By: Tessa Winkler
As many of us celebrate the start of the holiday season with loved ones this Thanksgiving, too many women silently suffer from a seasonal spike in domestic abuse. A University of California at Berkley and UC San Diego study found a 22% increase in partner violence on Thanksgiving and a 17% increase in domestic violence on Christmas. These statistics are especially staggering when considering that immigrant women run a significantly higher risk of being abused by a spouse than U.S. born women.
November 25th, designated as the International Day for the Elimination of Violence Against Women, invites each of us to bear in mind the plight of marginalized women around the globe. Furthermore, this day calls governments, international organizations and NGOs to bring attention to the economic, cultural and legal hardships that prevent women from escaping abuse.
Higher rates of domestic violence are recorded for immigrant women, often due to culturally engrained gender inequalities. For these women, a fear of physical abuse is coupled with the fear of deportation from the United States. With limited access to legal counsel and social services, many immigrant women remain in abusive relationships without access to medical or financial assistance--let alone, information about immigration remedies for which they may be eligible.
For these reasons, CLINIC’s Violence Against Women Act (VAWA) Immigration Project aims to meet the needs of foreign-born victims of domestic violence and victims of trafficking and enslavement year-round. The Project bridges the gap between family court-based legal service providers and immigration system providers while conducting outreach and providing technical assistance to advocates of immigrant women and children.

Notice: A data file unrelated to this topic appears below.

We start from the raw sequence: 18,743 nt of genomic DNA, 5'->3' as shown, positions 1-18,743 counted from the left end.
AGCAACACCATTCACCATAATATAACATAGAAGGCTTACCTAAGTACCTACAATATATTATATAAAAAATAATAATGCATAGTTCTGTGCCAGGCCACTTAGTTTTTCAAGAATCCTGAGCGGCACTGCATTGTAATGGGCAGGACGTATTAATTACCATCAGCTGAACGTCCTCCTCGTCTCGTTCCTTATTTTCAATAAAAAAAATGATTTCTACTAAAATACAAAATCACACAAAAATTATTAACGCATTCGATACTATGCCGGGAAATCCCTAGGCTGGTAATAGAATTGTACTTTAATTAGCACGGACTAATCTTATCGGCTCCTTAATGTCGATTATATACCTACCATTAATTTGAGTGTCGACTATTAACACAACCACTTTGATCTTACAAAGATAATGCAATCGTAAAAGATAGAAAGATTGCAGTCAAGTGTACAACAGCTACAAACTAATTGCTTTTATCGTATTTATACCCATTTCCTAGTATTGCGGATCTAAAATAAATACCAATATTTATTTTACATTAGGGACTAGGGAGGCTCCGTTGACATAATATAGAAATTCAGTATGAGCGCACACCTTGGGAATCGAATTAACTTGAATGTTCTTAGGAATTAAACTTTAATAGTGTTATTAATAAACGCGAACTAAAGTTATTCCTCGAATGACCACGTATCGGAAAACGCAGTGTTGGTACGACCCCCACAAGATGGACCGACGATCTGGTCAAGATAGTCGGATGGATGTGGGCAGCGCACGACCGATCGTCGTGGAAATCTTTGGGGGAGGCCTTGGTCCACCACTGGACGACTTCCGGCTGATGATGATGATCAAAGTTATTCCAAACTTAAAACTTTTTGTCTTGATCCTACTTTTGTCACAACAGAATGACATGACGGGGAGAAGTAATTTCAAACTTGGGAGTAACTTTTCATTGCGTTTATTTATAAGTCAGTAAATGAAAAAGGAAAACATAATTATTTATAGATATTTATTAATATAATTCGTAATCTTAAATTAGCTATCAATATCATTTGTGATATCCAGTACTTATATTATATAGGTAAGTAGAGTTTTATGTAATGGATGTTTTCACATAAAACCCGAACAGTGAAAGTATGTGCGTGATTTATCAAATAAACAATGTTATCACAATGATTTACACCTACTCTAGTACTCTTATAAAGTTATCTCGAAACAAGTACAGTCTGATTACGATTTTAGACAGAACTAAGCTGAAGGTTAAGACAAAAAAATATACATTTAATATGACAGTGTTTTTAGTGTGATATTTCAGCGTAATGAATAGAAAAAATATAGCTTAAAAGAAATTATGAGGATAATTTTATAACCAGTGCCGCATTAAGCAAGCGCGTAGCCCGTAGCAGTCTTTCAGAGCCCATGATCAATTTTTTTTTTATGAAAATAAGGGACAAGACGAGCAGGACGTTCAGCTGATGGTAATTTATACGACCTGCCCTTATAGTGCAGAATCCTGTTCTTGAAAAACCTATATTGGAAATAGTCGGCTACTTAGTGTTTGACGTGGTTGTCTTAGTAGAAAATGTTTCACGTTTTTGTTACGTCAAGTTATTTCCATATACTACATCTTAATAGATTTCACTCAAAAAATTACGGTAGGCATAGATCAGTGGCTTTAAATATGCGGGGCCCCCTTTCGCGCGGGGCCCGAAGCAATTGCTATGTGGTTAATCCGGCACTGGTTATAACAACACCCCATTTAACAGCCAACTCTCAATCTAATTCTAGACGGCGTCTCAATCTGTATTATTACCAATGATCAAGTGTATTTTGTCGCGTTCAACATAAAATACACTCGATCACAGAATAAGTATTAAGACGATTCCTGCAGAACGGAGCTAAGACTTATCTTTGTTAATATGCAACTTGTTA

Although “the elimination of domestic violence” is an ongoing effort, CLINIC manuals, advocacy, trainings and legal technical support provide critical resources toward assisting vulnerable immigrant women. Field Support Coordinator, Helen Chen describes recent achievements in building the capacity of a shelter for battered women:
Cherokee Family Violence Center, a domestic violence organization in Canton, Georgia is expanding their outreach to include services to immigrant survivors of domestic violence. This past year, CLINIC worked with the organization to achieve agency recognition and staff accreditation before the Board of Immigration Appeals (BIA) to be authorized to practice immigration law. This is a major milestone toward their goal of assisting immigrant survivors in the community.
In observation of this International Day for the Elimination of Violence Against Women, find more information on the VAWA Immigration Project and CLINIC’s work to expand the availability of professional, low-cost immigration services here.
*Tessa is the Communications Officer/Web Content Coordinator for CLINIC